On 28 October, Sustainable Australia MP Clifford Hayes MP successfully introduced a motion in the Legislative Council calling for an Inquiry on the adequacy of the Planning and Environment Act 1987 and the Victorian planning framework in relation to planning and heritage protection.
The motion was supported by the Opposition and crossbenchers including Dr Samantha Ratnam, leader of the Victorian Greens. In his speech to the Chamber, Mr Hayes highlighted a number of heritage places lost to development in recent years, including the 1966 Breedon House by Geoffrey Woodfall which was demolished while being assessed for its heritage significance, a modernist gem by Chancellor & Patrick at 27 Mariemont Avenue in Beaumaris, and Toorak mansion Idylwilde, which was demolished in 2015, with the site now remaining vacant.
Hayes also called out the inadequacy of penalties for the illegal demolition of heritage places, citing the developers of the Corkman Irish Pub, who had their fines cut on appeal, and are currently facing legal action for failing to deliver on state and local government requirements to turn the site into a public park.
He also cited continuing advocacy by the National Trust to strengthen heritage protections and recognise the important role of heritage in connecting people and place, contributing to vibrant communities.
Dr Samantha Ratnam, leader of the Victorian Greens, contributed to the Terms of Reference, and noted the need to consider environmental protections and the protection of vegetation, in the context of climate change, and the impacts of the “urban heat island” effect arising from the loss of canopy trees and green space.
The Inquiry will investigate a range of aspects of the Victorian planning system, including:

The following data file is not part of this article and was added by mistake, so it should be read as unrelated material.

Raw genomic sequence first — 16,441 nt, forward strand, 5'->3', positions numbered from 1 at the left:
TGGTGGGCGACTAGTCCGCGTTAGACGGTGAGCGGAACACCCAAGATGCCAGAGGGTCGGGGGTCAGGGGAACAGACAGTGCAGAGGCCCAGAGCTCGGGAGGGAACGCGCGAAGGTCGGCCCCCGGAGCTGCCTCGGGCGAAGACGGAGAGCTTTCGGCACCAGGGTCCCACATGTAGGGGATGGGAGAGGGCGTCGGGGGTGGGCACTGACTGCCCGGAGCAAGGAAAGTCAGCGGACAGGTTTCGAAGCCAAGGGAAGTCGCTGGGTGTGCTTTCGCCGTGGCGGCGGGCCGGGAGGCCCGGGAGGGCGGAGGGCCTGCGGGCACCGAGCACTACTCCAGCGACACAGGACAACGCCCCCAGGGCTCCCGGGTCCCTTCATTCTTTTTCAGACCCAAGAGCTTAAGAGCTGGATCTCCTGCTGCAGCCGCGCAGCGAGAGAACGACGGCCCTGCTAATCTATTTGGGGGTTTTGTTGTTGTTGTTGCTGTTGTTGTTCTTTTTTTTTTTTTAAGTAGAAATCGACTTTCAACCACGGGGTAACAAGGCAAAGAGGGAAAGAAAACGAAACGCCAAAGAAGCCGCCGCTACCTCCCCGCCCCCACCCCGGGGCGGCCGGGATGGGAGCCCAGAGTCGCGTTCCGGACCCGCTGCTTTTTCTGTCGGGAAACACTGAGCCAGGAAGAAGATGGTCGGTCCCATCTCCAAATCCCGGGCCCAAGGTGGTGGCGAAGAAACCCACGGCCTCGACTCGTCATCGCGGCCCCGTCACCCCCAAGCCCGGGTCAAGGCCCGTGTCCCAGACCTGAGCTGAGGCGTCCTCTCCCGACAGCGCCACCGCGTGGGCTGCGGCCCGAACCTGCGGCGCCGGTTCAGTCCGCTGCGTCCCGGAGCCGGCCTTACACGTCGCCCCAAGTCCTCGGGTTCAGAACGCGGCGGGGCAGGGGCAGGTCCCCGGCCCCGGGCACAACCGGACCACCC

– The high cost of housing, including but not limited to—
(a) provision of social housing;
(b) access for first home buyers;
(c) the cost of rental accommodation;
(d) population policy, state and local;
(e) factors encouraging housing as an investment vehicle;
(f) mandatory affordable housing in new housing developments.
– Environmental sustainability and vegetation protection.
– Delivering certainty and fairness in planning decisions for communities, including but not limited to:
(a) mandatory height limits and minimum apartment sizes;
(b) protecting Green Wedges and the urban growth boundary;
(c) community concerns about VCAT appeal processes;
(d) protecting third party appeal rights;
(e) the role of Ministerial call-ins;
– Protecting heritage in Victoria, including but not limited to —
(a) the adequacy of current criteria and processes for heritage protection;
(b) possible federal involvement in heritage protection;
(c) separating heritage protection from the planning administration;
(d) establishing a heritage tribunal to hear heritage appeals;
(e) the appointment of independent local and state heritage advisers;
(f) the role of Councils in heritage protection;
(g) penalties for illegal demolitions and tree removals;
– Ensuring residential zones are delivering the type of housing that communities want.
– Any other matter the Committee considers relevant.
The National Trust looks forward to providing input into the Parliamentary Inquiry, which is due to report by June 2022, and will continue to provide updates on its progress.